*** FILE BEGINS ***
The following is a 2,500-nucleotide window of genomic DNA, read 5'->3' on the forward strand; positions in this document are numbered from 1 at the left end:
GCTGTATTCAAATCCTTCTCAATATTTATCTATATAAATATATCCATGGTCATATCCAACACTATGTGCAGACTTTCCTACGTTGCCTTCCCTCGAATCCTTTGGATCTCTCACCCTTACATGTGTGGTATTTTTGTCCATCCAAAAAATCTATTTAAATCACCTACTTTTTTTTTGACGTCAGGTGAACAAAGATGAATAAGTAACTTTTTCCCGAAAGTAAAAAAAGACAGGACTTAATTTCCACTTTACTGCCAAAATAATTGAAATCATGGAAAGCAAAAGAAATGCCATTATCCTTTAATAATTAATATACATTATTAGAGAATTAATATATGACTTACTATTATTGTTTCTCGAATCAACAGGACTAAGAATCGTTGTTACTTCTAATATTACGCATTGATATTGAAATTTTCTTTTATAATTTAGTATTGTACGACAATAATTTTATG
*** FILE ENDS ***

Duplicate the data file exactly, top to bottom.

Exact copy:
The following is a 2,500-nucleotide window of genomic DNA, read 5'->3' on the forward strand; positions in this document are numbered from 1 at the left end:
GCTGTATTCAAATCCTTCTCAATATTTATCTATATAAATATATCCATGGTCATATCCAACACTATGTGCAGACTTTCCTACGTTGCCTTCCCTCGAATCCTTTGGATCTCTCACCCTTACATGTGTGGTATTTTTGTCCATCCAAAAAATCTATTTAAATCACCTACTTTTTTTTTGACGTCAGGTGAACAAAGATGAATAAGTAACTTTTTCCCGAAAGTAAAAAAAGACAGGACTTAATTTCCACTTTACTGCCAAAATAATTGAAATCATGGAAAGCAAAAGAAATGCCATTATCCTTTAATAATTAATATACATTATTAGAGAATTAATATATGACTTACTATTATTGTTTCTCGAATCAACAGGACTAAGAATCGTTGTTACTTCTAATATTACGCATTGATATTGAAATTTTCTTTTATAATTTAGTATTGTACGACAATAATTTTATG